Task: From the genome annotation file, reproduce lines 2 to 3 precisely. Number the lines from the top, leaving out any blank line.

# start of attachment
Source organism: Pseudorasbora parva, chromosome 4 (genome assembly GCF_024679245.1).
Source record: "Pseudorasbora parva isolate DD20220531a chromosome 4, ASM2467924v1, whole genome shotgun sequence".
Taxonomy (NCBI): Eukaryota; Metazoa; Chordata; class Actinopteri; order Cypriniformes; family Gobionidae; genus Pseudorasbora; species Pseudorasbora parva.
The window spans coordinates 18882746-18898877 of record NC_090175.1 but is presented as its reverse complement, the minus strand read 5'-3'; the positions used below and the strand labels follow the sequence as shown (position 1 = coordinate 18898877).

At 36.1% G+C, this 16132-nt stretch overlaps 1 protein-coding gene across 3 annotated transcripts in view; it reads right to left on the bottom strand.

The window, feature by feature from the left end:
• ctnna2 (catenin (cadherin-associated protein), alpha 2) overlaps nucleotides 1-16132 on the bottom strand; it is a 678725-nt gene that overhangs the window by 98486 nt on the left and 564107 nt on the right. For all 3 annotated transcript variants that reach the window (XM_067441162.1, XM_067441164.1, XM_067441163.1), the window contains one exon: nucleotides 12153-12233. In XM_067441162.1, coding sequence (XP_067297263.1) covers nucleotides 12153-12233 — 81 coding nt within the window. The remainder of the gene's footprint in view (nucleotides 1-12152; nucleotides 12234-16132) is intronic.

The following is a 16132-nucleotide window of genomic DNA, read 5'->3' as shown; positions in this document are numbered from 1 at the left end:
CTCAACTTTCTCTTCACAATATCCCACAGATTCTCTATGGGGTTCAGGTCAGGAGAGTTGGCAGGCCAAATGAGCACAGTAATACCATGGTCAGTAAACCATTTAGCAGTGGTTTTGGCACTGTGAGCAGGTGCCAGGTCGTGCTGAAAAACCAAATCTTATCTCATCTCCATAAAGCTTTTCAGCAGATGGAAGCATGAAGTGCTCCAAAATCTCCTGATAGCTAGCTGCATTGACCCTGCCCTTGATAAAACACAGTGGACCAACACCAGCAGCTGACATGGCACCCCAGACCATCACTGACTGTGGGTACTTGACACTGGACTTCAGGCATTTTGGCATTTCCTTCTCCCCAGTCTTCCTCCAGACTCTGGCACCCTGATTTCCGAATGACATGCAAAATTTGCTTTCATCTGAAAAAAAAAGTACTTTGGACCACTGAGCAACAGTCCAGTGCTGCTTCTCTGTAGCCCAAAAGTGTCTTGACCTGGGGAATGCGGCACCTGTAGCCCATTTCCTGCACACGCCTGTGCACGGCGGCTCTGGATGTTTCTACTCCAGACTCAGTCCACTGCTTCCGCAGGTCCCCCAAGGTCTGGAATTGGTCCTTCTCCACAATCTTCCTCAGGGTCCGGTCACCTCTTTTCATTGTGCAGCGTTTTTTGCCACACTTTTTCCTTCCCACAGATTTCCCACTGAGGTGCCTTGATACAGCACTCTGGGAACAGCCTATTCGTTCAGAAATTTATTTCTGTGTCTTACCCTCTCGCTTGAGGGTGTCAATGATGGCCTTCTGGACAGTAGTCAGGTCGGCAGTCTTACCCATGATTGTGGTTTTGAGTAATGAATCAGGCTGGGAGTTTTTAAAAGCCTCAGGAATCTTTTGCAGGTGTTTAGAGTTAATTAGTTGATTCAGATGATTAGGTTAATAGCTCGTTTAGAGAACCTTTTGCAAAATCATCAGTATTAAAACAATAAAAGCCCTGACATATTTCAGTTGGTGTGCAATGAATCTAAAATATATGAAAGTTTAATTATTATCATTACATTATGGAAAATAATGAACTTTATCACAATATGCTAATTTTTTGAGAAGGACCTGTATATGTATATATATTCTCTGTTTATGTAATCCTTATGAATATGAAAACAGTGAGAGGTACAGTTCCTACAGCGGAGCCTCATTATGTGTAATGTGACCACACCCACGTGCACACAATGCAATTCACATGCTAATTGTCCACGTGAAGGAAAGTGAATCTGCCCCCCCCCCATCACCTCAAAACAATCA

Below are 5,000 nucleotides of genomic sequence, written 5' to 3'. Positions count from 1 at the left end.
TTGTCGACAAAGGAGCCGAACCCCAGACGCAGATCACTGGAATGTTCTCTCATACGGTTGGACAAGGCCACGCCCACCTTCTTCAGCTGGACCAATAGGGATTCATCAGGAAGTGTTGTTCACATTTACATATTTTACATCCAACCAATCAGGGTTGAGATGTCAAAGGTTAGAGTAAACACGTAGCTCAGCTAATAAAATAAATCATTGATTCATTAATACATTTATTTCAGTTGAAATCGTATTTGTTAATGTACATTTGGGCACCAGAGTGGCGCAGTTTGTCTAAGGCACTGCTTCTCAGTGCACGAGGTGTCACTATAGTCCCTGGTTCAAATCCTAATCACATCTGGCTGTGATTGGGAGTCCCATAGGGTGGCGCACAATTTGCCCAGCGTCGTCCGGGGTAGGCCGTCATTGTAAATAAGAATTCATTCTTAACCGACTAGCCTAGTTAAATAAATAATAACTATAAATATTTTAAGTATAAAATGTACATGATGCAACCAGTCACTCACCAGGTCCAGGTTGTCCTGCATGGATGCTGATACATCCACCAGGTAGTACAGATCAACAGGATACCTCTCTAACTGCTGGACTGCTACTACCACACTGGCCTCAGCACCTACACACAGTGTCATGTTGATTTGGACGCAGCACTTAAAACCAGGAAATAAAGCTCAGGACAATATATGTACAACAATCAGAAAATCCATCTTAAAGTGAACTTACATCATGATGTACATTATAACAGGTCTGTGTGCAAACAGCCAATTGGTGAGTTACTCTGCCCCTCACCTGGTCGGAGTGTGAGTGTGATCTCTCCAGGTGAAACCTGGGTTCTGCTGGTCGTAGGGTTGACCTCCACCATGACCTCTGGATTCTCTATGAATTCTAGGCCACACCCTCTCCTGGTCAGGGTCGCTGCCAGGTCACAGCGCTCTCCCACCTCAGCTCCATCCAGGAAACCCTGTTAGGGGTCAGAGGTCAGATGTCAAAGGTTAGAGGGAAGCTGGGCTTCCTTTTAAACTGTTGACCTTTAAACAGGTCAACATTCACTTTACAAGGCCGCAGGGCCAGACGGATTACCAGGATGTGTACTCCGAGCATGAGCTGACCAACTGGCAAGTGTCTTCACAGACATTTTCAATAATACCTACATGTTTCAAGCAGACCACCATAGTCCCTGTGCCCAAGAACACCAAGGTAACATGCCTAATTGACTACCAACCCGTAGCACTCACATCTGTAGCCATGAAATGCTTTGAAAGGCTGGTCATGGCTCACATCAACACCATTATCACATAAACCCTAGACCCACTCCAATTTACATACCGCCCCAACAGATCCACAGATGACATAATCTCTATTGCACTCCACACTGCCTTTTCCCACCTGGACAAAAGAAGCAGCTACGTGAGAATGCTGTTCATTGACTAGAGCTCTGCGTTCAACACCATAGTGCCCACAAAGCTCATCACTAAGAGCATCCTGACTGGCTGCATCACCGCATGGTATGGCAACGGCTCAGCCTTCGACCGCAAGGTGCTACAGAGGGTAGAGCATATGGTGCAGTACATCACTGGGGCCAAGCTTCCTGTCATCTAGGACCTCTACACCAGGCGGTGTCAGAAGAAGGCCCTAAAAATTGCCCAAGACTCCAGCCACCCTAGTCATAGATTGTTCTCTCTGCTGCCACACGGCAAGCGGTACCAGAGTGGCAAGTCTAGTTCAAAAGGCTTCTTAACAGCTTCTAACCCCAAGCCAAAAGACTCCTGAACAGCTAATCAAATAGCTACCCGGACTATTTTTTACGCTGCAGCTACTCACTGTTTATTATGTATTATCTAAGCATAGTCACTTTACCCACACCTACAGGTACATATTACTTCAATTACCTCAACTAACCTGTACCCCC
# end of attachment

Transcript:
Source record: "Pseudorasbora parva isolate DD20220531a chromosome 4, ASM2467924v1, whole genome shotgun sequence".
Taxonomy (NCBI): Eukaryota; Metazoa; Chordata; class Actinopteri; order Cypriniformes; family Gobionidae; genus Pseudorasbora; species Pseudorasbora parva.